|Henriquez, Ana Beatriz|
Submitted to: Cereal Chemistry
Publication Type: Peer Reviewed Journal
Publication Acceptance Date: 10/12/2007
Publication Date: 4/11/2008
Citation: Henriquez, A., Johnston, D., Al-Dahhan, M. 2008. Enhancing water removal from whole stillage by enzyme addition during fermentation. Cereal Chemistry. 85(5):685-688. Interpretive Summary: The dry grind process for producing fuel ethanol from corn requires a significant amount of energy (usually from natural gas) to be used in the drying of the residual material so it can be used as an animal feed product known as Distillers Dried Grains with Solubles (DDGS). Finding ways to decrease the amount of energy required can improve the overall energy efficiency of the process and improve the economics. In this work, the addition of cell-wall-degrading enzymes was investigated to determine whether or not certain enzymes could reduce the amount of water bound within the wet grains. This would have the effect of allowing more water to be removed during centrifugation, reducing the time and energy needed during the drying process. Results of this study should be of value to fuel ethanol processors looking for new ways of improving processing and the overall economic competitiveness of the industry.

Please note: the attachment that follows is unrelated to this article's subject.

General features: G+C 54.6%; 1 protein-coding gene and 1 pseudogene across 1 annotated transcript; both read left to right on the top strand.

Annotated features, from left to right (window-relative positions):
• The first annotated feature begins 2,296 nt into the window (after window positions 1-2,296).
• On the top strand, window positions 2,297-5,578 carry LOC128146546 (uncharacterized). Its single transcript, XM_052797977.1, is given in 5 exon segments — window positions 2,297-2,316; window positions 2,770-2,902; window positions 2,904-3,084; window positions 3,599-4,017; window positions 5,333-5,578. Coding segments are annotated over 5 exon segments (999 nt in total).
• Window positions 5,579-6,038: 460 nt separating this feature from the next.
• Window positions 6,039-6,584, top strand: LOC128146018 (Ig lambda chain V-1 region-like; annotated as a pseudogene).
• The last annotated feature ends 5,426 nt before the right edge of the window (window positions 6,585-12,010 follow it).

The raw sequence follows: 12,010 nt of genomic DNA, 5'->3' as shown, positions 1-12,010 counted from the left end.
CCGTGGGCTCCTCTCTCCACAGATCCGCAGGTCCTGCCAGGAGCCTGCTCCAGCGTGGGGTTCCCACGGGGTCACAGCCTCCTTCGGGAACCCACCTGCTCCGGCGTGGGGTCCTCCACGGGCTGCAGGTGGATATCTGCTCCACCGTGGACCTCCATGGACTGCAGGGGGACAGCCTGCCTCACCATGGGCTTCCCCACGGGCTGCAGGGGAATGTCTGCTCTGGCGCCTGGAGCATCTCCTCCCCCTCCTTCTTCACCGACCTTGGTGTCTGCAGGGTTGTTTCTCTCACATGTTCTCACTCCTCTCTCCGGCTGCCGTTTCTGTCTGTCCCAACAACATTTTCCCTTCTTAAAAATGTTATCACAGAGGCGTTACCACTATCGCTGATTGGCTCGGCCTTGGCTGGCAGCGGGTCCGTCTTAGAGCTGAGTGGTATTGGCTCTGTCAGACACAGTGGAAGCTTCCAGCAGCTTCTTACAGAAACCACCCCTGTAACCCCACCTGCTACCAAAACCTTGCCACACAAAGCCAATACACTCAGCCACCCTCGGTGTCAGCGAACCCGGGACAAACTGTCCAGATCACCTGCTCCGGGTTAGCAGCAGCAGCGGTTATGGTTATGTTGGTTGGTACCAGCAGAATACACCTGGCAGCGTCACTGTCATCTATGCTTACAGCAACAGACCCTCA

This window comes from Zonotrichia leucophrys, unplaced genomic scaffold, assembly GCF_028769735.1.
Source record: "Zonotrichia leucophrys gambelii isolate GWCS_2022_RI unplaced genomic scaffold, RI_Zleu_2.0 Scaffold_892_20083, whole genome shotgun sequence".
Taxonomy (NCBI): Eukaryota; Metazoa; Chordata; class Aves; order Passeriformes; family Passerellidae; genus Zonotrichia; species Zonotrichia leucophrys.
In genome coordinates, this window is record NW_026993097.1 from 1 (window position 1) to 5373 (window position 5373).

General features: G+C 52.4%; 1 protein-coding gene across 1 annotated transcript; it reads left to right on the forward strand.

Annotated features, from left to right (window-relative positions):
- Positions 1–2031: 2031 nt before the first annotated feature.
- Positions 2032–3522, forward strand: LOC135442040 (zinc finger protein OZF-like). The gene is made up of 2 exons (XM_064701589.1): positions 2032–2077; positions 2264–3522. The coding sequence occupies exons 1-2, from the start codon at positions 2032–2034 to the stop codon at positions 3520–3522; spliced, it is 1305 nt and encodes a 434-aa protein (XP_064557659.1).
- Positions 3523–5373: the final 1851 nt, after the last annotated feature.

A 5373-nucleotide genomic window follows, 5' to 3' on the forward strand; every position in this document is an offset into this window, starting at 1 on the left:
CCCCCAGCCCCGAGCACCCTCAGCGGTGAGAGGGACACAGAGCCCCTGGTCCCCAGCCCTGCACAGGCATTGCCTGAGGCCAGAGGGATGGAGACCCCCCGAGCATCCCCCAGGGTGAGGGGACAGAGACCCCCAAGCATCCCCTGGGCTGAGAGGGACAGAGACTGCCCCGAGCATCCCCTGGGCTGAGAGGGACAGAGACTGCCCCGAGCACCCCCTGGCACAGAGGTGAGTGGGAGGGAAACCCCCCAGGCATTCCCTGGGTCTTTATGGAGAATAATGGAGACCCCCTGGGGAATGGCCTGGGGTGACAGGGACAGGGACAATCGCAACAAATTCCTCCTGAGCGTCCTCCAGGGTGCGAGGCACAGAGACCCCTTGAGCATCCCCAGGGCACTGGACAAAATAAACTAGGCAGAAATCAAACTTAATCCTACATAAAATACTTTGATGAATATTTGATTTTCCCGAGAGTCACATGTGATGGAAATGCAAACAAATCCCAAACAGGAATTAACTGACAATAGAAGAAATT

Technical Abstract: The removal of water from coproducts in the fuel ethanol process requires a significant energy input. In this study, the addition of cell-wall-degrading enzymes was investigated to determine whether or not the enzymes could reduce the amount of water bound within the wet grains. This would have the effect of allowing more water to be removed during centrifugation, reducing the time and energy needed during the drying process. The experiment screened 15 cell-wall-degrading enzyme preparations. The experiment was repeated and two enzymes were identified to have the highest distillers grains (DG) dewatering effect. A scale-up experiment was also performed to validate the results from the small-scale runs. A maximum reduction of 16% in water content of the solid phase of the DG after centrifugation was observed. These results can translate into a significant decrease in the energy input of the drier since the DG entering the drier would contain less moisture than in the conventional process thus requiring a shorter residence time in the drier.